How We Found Each Other

Once again, I need to tell you some things from long ago that weave into the story in a way that cannot be left out. So bear with me as I try to tell you the condition that we found each other in when we found each other 27 years ago.

If you’d like to listen rather than read…you can do that here…down a little bit further, you’ll see the video of our forest conversation about how we met and found each other….and the audio for that conversation is also included in the podcast below.

So….I will start with this…

Radical honesty is a concept that I have spent a huge portion of my life trying to unravel, figure out and embrace. Partial honesty is the other side of that coin for me. Partial honesty is a way of life that I have spent years and years working to recover from. These days, I need honesty more than anything else. It has saved me and saves me every day. Of course, I stink at it lots of days, but it is a discipline that I’m dedicated to practicing for the rest of my life. People often comment to me that they can’t believe how honest I am being. That is the probably best compliment a person could give to me, because it has been a long road to being able to say what is true for me and to figure out what is true for me.

Meeting Marq was my first real gateway to the healing power of radical honesty. Once I embraced the effects of connecting truthfully that I had never experienced in quite this way, it became like water and oxygen to me. Getting from a place of partial honesty to a place of radical honesty, however, has been a difficult journey.

I often wonder if he was born this honest, or if it was something he had to learn how to do, like I’m still trying to learn. What I do know, is that I met him when he was almost 22 years old and he was the most honest person I had ever met.

This was both exhilarating and incredibly intimidating.

I tell people when they meet Marq or are getting ready to meet Marq…don’t ask him a question that you aren’t ready to hear the 100% honest answer to. Don’t ask him if that dress makes your bottom look big if you already know it does. Don’t ask him if the burgers were okay if you know you burned them. If you ask him, he will tell you the truth as he sees it. Without guile, without an agenda. You asked, he will tell you what you want to know. He doesn’t see anything wrong with a bum looking big or burgers being burned. He isn’t going to flatter you and tell you something different. To him, truth is a love language.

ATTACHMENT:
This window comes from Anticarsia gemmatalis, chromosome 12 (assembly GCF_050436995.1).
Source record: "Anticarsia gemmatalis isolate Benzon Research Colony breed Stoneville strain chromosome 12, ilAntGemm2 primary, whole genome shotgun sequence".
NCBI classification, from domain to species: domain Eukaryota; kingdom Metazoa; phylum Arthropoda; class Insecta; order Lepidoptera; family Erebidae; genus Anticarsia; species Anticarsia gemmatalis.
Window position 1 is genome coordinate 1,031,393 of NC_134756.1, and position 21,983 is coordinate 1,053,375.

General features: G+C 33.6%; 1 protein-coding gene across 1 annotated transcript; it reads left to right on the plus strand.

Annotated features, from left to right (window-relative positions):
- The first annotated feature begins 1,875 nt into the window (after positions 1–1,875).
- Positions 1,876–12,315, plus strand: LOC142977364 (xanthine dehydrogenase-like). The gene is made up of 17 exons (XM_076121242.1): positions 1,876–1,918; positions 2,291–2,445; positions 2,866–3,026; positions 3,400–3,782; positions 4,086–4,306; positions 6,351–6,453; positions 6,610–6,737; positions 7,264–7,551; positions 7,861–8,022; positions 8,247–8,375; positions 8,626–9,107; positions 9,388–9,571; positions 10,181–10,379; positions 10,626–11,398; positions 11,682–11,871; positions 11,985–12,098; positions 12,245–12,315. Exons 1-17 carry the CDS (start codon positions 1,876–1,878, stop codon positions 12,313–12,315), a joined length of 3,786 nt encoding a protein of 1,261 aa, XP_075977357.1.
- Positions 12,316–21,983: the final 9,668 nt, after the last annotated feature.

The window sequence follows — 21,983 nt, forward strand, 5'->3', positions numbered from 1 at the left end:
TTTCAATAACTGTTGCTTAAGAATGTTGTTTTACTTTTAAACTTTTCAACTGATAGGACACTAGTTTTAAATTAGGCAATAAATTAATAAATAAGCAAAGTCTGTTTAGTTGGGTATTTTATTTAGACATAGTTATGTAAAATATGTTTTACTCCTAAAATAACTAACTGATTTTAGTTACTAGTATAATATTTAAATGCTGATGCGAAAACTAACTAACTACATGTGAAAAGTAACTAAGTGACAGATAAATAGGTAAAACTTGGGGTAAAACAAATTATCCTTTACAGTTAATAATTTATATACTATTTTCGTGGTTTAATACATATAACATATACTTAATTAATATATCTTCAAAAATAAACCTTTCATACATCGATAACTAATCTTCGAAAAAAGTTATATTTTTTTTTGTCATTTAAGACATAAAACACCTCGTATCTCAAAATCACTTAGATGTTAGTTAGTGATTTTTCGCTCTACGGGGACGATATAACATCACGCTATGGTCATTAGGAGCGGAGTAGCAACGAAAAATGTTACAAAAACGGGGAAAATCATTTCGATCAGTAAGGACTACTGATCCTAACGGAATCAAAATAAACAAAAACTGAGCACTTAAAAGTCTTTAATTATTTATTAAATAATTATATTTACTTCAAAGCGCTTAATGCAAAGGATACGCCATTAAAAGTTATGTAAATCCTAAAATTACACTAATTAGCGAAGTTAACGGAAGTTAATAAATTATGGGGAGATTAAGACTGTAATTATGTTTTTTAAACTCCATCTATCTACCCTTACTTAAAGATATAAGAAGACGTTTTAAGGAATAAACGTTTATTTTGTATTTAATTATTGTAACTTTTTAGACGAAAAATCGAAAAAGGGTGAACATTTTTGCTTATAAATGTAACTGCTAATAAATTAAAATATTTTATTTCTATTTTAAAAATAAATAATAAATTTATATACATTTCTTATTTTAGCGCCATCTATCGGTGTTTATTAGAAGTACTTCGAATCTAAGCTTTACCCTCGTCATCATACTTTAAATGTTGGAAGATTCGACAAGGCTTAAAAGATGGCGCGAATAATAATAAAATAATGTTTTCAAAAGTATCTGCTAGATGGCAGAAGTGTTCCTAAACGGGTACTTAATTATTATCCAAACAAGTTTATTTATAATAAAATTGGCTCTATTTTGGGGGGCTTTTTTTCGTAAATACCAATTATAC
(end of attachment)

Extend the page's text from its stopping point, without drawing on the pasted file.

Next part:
So you always know exactly where you stand with him. You know he is going to do what he says he is going to do. You know he’s going to tell you exactly what he thinks about something, holding nothing back. You know he’s never going to try to flatter you into doing something.

I’m going to tell you that when Marq and I met, I wasn’t as honest. I was an 18 year old kid who was just trying to make it in the world. For lots of reasons, I was stuck in a cycle of doing whatever it took to survive. I lived in a place of partial honesty. I still have to check myself constantly to make sure I am not only saying what is true, but thinking what is true. I’m still trying to figure out what is true in all areas of my life.

By the time Marq and I found each other,  I had learned how to say what needed to be said at certain times and how to only say part of what was true at other times. I learned to hold back details that would lean a story in the direction I wanted it to go. I learned to embellish, flatter, hide parts that I didn’t want seen, make up my own version of what I did want seen. These were sort of survival skills for me that I didn’t necessarily see as dishonest, because I didn’t think they were hurting anyone. Growing up in such a big family, you sometimes had to fashion up your own survival skills to get what you needed in life.

The thing is, I was SO HONEST when I was a little girl. Then I was thought of as weird. Or too much. Or not enough. I didn’t fit in where I wanted to fit in. I didn’t know If I fit in anywhere. I got in trouble. I embarrassed the adults in the room. So I learned as I grew, how to hold back the whole of things. How to add in things that made me more acceptable. How to shrink down my voice, my ideas, my questions and my mistakes. By the time I was 18 years old, I was pretty good at it.